A fundamental value is the independence of the charities. Their ability to organise their structure and governance to suit their own activities should not be compromised by prescriptive and unnecessary standards. The coalition believes a one-size-fits-all approach to every charity and not-for-profit, which this Labor government continues to advocate, will decrease versatility within the sector. Once the ACNC comes into effect on 1 January 2014, these bills today may result in further transitional costs for some entities. I understand that there are concerns in the community about the conduct of some organisations to which they donate their money, but the government has not addressed those concerns in continuing to apply burdensome regulation to each and every charitable and not-for-profit organisation.

The coalition does have a plan to assist Australians effectively in this area. The shadow minister for families, housing and human services, the member for Menzies, has reaffirmed the coalition's commitment to reduce red tape for the charities and not-for-profit sector. A coalition government will shift the focus of the new Australian Charities and Not-for-Profits Commission away from endless compliance and regulation to a smaller body that encourages innovation, education and best practice in the sector. This could entail a small, independent charities commission, which would serve as an educative and training body for the sector. Such a commission would indeed support the sector by providing information about the process of registration for new organisations, it would advocate for the rights of these organisations and, further, it would help facilitate the interaction between government and the charitable and not-for-profit sector. This type of coordination is what the coalition supports: real on-the-ground support for community organisations rather than a centralised government legislating the definition of charity and charitable purposes and introducing burdensome reporting and conduct requirements for charities.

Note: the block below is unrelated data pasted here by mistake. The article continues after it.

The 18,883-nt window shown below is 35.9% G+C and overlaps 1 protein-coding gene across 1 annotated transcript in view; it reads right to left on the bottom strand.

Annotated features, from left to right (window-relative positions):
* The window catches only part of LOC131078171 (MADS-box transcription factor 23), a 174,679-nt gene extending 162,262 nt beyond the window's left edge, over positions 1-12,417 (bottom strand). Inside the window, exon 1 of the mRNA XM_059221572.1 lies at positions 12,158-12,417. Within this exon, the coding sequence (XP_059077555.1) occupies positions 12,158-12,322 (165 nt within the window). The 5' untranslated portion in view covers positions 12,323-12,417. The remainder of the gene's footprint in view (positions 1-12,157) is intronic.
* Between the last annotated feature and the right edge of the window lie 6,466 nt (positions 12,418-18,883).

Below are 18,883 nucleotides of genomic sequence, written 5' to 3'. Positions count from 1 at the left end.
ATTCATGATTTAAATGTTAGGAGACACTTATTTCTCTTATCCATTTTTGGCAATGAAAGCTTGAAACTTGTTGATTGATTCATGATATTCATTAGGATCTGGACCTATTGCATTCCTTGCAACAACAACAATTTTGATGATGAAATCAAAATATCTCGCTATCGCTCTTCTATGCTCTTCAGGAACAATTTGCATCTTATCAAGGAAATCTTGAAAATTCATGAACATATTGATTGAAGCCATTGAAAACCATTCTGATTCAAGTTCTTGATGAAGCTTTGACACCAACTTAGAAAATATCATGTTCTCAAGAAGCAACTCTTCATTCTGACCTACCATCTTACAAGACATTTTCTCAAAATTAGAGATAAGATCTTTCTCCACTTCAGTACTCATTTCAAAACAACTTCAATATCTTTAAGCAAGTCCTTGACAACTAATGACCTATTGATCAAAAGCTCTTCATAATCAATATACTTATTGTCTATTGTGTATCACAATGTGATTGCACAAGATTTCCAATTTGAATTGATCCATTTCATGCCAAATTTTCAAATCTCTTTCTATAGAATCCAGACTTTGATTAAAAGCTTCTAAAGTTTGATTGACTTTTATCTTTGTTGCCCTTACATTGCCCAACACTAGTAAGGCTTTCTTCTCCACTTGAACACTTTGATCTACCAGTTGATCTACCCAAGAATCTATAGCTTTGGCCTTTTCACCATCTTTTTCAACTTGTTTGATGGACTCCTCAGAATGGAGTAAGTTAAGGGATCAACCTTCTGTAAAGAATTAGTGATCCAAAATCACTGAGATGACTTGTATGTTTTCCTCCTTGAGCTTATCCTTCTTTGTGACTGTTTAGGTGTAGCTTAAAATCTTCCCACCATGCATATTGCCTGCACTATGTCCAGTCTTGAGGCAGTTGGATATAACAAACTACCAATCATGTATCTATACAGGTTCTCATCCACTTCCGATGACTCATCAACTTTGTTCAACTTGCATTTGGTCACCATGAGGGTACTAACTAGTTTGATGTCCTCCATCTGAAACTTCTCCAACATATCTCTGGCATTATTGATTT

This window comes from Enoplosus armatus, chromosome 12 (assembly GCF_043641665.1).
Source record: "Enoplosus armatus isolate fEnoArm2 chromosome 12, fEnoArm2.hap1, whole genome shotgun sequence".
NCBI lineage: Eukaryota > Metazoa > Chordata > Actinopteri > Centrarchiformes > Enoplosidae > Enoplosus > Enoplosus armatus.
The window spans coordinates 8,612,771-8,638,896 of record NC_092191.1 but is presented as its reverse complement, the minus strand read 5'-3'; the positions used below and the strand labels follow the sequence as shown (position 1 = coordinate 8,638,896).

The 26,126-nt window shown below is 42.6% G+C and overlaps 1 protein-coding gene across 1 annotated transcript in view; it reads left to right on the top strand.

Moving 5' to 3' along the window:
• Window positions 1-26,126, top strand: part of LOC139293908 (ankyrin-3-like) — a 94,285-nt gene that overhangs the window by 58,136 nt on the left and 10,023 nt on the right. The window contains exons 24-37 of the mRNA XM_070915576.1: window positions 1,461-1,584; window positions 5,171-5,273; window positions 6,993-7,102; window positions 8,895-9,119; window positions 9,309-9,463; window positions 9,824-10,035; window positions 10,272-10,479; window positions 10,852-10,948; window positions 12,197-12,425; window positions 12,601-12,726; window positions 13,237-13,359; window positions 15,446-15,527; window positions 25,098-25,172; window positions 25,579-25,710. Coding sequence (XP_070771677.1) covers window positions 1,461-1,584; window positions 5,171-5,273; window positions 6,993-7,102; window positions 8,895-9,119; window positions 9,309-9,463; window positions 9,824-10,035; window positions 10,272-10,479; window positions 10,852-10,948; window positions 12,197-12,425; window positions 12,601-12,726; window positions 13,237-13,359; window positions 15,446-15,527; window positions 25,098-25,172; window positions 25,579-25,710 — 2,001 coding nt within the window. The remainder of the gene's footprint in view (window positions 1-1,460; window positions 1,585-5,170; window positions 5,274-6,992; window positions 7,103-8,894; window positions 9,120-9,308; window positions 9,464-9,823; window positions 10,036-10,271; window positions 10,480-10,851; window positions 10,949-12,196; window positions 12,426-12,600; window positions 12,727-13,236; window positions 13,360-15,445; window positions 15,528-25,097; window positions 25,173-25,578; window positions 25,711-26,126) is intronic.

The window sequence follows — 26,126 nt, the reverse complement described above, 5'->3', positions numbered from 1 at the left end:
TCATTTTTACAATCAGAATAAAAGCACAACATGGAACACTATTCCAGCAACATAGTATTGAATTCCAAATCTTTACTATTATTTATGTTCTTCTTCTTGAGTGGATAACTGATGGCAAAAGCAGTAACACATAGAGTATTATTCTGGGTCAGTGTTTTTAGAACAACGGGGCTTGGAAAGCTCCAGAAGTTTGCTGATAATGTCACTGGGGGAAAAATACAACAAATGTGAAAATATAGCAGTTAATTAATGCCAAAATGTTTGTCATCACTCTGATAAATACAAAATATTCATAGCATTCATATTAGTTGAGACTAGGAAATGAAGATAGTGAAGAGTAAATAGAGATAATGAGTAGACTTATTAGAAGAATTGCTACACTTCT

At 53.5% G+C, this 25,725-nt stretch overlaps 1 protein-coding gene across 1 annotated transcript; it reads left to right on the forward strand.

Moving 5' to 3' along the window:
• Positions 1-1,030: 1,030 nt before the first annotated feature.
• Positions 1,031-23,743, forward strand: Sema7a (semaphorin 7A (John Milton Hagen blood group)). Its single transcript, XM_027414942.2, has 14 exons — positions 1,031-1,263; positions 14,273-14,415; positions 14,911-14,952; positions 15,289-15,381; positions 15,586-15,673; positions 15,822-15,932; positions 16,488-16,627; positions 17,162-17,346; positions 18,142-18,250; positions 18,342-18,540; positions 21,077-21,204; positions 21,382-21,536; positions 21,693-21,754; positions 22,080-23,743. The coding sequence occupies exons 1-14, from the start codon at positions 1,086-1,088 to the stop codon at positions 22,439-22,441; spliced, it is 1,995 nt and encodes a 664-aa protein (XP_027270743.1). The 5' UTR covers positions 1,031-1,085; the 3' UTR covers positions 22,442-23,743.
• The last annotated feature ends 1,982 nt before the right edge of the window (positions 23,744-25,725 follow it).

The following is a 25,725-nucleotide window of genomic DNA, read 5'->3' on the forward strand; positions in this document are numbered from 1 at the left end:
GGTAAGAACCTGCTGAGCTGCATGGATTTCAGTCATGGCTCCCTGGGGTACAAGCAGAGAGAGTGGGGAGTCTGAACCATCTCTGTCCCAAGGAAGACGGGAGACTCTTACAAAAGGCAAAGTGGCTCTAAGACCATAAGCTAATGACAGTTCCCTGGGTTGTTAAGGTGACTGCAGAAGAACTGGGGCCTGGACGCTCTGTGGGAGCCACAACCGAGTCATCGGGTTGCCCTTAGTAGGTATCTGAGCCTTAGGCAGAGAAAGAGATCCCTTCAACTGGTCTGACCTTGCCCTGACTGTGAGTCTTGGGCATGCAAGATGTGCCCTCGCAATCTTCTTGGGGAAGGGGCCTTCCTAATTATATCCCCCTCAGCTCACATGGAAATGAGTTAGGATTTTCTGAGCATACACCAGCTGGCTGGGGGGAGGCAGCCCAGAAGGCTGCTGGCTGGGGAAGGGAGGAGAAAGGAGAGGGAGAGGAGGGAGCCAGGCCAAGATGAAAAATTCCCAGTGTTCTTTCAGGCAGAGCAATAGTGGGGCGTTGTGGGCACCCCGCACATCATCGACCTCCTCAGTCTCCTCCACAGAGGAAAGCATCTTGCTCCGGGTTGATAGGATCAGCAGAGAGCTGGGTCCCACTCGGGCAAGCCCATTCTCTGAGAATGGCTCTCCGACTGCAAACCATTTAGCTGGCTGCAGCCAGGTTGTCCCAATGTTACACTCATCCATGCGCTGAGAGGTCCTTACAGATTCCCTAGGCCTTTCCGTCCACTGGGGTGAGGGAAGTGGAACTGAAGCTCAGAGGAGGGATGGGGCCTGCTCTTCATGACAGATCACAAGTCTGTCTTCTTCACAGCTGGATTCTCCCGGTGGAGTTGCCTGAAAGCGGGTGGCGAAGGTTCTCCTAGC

Members should resist any push that proposes a 'government knows best' view and, indeed, any push that centralises functions of government to the Commonwealth where there is no rational basis to do so. Indeed, in this case, the government has not outlined why there is an urgent reason for implementing a statutory definition of charity and charitable purposes at this time. We must respect personal and community responsibility, which we see so often in the charity and not-for-profit sector. We know that by fostering community spirit we reduce reliance on government. I do not believe that implementing a statutory definition of charity and charitable purposes enhances these values. If elected, the coalition will repeal this bill.